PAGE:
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Secondary currency

In Forex, this is the currency that the investor pays with or receives when trading.

For example, in EURUSD the variable currency is the US Dollar, meaning one unit of Euros is worth a variable amount of US Dollars.
When buying Euros, you pay with US Dollars, and when selling Euros you receive US Dollars.

The other currency (Euros in the example above) is called the base currency.

Secondary order

A secondary order(s) of a Three-way or If Done contingent order will not become active market orders unless the Primary order is executed.

Securities

A financial instrument that represents an ownership position in a publicly-traded corporation (stock), a creditor relationship with governmental body or a corporation (bond), or rights to ownership as represented by an option. A security is a fungible, negotiable financial instrument that represents some type of financial value. The company or entity that issues the security is known as the issuer.

Sell bid

A limit order to sell at the current Bid Price.

Shares

Also known as stocks or equities.
Financial instruments that represent partial ownership of a company. They are also known as Stocks or equities.

Short selling

In Forex trading, going short is to buy the price currency of the Forex currency pair.

For example, if you were going short on GBPUSD, you would be buying US Dollars by selling GB Pounds.

For equities, going short is selling a security without owning it, as opposed to going long where you are taking ownership of the security by buying it.

A short position benefits from a decline in market prices.

Slave order

An If Done order consisting of two orders:

  • a primary order that will be executed as soon as market conditions allow it,
  • and a secondary order that will be activated only if the first order is executed.

Speculative

Buying and selling solely in the hope of making a profit, rather than doing so for business-related motives.

Spot

A direct trade on a market price with a standard settlement date (Value date) of two business days from the trade date.

Spot market

The part of the market calling for spot settlement of transactions.

The precise meaning of spot depends on local custom for a commodity, security or currency.

In the UK, US and Australian foreign-exchange markets, spot means delivery two working days hence.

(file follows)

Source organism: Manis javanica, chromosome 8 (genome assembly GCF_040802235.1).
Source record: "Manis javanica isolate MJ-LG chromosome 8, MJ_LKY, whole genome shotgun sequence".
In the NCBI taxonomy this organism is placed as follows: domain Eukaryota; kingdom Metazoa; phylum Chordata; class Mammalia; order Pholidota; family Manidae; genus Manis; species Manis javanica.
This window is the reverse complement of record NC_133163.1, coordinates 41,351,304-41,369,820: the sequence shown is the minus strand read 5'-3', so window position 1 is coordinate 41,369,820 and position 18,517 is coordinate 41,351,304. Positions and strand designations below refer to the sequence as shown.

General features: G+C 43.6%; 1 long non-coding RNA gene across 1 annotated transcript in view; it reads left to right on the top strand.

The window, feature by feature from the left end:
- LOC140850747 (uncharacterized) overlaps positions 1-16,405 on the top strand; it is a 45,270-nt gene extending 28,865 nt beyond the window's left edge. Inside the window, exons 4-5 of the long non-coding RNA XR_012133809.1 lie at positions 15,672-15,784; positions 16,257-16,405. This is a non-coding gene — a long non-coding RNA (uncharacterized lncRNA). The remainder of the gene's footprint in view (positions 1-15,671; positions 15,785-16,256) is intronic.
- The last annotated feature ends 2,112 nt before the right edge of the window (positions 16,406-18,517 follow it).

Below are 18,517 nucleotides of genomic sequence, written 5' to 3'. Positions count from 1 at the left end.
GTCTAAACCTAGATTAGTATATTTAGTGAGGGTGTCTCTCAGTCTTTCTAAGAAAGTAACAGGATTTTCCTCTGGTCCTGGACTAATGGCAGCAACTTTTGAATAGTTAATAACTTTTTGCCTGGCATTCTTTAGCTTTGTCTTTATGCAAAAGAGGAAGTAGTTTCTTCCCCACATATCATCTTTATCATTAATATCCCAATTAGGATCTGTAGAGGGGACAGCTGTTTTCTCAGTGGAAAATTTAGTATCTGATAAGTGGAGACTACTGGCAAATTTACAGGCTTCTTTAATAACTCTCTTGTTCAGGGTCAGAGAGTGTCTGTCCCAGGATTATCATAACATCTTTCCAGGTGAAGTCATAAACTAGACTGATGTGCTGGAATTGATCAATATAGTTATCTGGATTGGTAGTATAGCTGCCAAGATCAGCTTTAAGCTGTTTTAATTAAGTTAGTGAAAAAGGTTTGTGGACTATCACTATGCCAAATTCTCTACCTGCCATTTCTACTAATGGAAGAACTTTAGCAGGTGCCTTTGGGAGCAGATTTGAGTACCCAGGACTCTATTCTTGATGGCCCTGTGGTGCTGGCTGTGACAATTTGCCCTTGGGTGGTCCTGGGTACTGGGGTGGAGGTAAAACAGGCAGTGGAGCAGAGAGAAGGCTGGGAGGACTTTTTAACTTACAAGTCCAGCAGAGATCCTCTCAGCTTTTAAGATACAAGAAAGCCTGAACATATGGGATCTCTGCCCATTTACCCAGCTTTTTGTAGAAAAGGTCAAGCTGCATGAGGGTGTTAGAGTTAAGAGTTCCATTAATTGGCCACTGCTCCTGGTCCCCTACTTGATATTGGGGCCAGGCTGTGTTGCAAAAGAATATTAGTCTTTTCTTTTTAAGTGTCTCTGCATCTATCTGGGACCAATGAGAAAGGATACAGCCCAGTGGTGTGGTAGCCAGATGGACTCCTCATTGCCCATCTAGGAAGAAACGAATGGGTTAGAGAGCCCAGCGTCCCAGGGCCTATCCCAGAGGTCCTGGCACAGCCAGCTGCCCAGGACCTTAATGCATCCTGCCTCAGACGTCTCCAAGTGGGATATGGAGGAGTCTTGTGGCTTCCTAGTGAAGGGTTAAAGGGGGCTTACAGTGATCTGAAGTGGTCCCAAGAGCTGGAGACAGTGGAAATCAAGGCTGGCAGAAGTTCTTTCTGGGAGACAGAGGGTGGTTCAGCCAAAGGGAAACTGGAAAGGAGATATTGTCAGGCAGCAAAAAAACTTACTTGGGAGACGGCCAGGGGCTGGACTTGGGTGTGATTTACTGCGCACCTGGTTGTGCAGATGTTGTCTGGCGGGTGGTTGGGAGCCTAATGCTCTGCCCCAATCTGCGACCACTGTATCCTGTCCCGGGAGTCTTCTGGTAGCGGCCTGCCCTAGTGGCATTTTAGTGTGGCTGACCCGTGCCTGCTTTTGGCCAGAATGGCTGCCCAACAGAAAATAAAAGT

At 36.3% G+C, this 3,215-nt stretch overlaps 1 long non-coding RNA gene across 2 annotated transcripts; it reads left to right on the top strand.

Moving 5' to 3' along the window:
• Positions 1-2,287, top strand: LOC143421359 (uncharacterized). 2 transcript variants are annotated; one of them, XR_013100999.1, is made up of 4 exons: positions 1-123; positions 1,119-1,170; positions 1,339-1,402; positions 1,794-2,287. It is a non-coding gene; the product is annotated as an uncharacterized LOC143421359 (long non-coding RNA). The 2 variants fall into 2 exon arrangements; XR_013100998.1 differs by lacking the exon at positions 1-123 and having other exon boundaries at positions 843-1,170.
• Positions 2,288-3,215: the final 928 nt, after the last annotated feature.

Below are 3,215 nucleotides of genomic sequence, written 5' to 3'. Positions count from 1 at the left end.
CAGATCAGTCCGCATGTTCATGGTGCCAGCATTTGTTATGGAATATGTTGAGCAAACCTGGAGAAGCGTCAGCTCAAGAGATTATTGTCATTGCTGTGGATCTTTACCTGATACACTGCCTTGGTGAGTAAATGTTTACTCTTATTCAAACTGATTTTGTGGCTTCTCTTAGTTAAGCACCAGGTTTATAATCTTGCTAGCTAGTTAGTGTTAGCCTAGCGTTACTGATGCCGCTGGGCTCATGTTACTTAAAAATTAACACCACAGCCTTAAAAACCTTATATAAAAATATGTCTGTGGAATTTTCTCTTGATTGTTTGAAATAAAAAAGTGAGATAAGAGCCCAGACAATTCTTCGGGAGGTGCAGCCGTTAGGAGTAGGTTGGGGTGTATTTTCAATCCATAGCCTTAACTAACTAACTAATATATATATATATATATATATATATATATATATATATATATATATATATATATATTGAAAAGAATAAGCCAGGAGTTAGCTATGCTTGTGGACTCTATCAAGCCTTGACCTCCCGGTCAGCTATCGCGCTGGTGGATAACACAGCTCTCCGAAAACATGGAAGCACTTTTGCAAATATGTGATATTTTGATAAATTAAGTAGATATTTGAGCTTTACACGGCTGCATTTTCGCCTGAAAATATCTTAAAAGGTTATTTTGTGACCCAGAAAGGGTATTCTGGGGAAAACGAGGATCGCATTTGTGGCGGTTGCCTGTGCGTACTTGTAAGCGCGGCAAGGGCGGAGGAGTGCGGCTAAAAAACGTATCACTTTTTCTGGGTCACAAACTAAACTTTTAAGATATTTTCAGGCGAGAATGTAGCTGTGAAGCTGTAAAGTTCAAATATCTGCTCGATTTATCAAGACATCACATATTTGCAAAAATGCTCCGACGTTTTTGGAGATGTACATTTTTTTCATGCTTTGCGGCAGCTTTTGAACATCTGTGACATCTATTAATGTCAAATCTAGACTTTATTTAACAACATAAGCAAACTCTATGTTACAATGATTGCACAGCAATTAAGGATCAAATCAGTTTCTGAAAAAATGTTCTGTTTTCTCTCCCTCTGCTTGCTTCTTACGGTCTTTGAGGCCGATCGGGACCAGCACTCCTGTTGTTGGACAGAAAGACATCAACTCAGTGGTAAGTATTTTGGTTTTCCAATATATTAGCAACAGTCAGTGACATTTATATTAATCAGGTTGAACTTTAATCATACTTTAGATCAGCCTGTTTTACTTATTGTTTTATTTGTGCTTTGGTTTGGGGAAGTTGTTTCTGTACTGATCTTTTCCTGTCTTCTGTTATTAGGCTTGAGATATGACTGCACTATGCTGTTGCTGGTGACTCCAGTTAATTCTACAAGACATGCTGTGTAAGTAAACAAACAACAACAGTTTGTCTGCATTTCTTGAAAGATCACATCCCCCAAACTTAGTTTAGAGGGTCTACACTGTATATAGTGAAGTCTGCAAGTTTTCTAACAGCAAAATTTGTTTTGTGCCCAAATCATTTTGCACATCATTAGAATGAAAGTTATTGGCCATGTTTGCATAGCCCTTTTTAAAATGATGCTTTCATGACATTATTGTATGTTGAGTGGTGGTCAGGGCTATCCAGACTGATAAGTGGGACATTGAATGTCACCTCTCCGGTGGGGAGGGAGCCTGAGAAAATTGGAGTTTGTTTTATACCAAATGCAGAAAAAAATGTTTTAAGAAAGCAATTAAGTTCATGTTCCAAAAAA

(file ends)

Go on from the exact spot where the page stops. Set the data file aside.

Spread (in index points)

The difference between the Bid price at which the trading instrument can be sold and the Ask price at which the trading instrument can be bought.

Status bar

The area at the bottom of the platform workspace, and on many trading modules, which is used for system messages and status information.

Stocks

Also known as equities or shares.
Financial instruments that represent partial ownership of a company.

Stop

A buy stop is an order to buy at a specific price higher than the current market price, and a sell stop is an order to sell at a specific price below the current market price.

Traders often refer to stop-loss orders, which are stops that are placed below the market when the trader is long, and above the market when the trader is short.

These orders are triggered when the market price reaches the price defined to prevent further losses in the trader's position.
Stop orders are not always executed at exactly the price specified, as the market may be too volatile.

Stop-if-bid order

Stop-if-Bid orders are commonly used to buy the specified instrument in a rising market. If the price level specified is actually bid on the market, the order will be filled at the price offered by the bank.

For example, if you sold GBPUSD at 1.4280, with a Stop Bid at 1.4330, the position would be closed (GBPUSD would be bought) if the Bid price hits or breaches 1.4330.

We recommend the use of Stop-if-Bid orders only to buy Forex positions.

The use of Stop-if-Bid to sell Forex positions can result in positions being prematurely closed if a market event causes the Bid/Ask spread to widen for a short duration.

Stop-if-offered order

Stop-if-Offered orders are commonly used to sell the specified instrument in a falling market. If the price level specified is actually offered in the market, the order will be filled at the price bid by the bank.